My Night With Reg @ Donmar Warehouse 2014

Ah yes, Reg, the man we never see but is rarely far from the thoughts and speech of the characters in the play. It's a serious comedy - serious themes about AIDS in the '80s and friends gradually dying through the play but with some enormous laugh out loud moments. There's love and lust, joy and tears, Julian Ovenden got naked and Geoffrey Streatfield went down on a tree (not really). It was great fun tinged with sadness and is rightly considered Elyot's best work. It transferred to the West End the following year and I saw it again on a bigger stage at the Apollo.

The Winter's Tale @ the Garrick Theatre 2015

Kenneth Branagh took over the Garrick for a year to put on a series of plays and the one that sticks in my memory was 'The Winter's Tale', yes, another Shakespeare play. I've seen a few productions of this play over the years, including the Royal Ballet's beautiful ballet of the play, but this is the one that sticks in my mind. It opens at Christmas time with a big tree and presents, which, given it's name, is quite right. Branagh gave himself the role of King Leontes and Judi Dench played brave Paulina and they worked really well together. It's not one of my favourite plays (why on earth would Hermione go back to Leontes?) but this was a worthy production.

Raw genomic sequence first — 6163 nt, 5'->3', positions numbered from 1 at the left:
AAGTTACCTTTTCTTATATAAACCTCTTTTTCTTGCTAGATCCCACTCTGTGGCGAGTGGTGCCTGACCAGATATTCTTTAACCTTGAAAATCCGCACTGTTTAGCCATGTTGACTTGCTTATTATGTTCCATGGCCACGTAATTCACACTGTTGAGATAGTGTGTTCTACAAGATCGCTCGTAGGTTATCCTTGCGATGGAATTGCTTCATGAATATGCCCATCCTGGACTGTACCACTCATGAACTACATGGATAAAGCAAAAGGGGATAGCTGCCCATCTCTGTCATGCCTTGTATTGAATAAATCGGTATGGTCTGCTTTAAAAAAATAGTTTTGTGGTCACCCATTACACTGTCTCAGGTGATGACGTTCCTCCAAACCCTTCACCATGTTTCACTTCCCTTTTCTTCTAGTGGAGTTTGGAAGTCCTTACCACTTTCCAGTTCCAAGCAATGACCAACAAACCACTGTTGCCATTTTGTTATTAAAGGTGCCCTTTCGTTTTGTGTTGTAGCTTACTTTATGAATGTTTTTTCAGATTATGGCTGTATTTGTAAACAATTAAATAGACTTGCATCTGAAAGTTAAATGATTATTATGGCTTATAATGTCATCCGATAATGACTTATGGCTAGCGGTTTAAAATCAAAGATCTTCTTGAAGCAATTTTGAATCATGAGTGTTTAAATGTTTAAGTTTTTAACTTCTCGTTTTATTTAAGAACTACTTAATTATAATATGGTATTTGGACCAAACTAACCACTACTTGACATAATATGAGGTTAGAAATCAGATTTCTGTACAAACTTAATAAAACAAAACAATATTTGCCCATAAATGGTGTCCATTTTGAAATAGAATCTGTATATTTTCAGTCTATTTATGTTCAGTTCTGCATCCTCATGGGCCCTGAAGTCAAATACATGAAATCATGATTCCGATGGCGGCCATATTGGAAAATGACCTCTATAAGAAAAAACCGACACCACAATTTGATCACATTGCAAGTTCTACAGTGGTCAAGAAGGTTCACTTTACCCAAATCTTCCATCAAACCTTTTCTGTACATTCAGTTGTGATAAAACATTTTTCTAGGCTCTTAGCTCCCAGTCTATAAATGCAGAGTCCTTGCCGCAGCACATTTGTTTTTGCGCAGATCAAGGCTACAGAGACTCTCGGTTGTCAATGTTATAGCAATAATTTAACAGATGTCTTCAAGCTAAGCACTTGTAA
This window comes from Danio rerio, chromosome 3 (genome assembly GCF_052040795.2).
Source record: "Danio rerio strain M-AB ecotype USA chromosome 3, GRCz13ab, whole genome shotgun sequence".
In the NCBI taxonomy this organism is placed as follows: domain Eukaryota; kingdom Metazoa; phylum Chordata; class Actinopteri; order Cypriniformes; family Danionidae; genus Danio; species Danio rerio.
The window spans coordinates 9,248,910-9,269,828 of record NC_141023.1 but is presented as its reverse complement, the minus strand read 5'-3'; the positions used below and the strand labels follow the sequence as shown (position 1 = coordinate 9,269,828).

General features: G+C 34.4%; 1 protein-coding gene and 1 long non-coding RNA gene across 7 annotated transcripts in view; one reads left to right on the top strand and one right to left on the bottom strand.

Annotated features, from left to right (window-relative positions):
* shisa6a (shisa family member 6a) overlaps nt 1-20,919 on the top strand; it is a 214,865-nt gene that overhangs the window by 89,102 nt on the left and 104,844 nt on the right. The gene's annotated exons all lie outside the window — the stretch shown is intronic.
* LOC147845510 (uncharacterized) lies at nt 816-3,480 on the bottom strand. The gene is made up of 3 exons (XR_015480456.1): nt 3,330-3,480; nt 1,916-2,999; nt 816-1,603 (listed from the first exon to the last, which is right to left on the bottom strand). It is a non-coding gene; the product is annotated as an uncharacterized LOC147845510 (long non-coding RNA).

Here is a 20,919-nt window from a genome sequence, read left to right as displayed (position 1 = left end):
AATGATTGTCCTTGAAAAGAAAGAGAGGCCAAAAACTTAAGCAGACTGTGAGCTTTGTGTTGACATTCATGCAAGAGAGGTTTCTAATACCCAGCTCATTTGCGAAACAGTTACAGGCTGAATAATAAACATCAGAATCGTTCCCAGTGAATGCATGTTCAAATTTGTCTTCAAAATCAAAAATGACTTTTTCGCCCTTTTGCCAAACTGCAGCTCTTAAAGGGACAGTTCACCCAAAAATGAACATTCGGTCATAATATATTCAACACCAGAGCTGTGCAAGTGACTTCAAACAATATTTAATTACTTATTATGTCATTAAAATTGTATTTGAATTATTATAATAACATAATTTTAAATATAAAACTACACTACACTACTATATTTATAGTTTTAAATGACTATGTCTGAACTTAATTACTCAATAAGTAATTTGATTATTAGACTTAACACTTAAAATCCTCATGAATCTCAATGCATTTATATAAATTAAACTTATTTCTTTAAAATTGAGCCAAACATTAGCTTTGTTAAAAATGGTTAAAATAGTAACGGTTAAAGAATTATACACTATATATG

Richard III @ the Almeida Theatre 2016

I'm not a great fan of Shakespeare's history plays about long-dead kings and family rivalries but this production of 'Richard III' stands out from the others. The last version of the play I'd seen had Kevin Spacey as some kind of steam punk Richard, but Ralph Fiennes Richard was far more chilling and scary, never knowing when he might explode in your face and that kept me on the edge of my seat. What's he going to do next? Vanessa Redgrave was also in the production but I kept worrying about how she'd manage the steps at her age ...  I think I can give 'Richard III' a break for a few years having seen this production.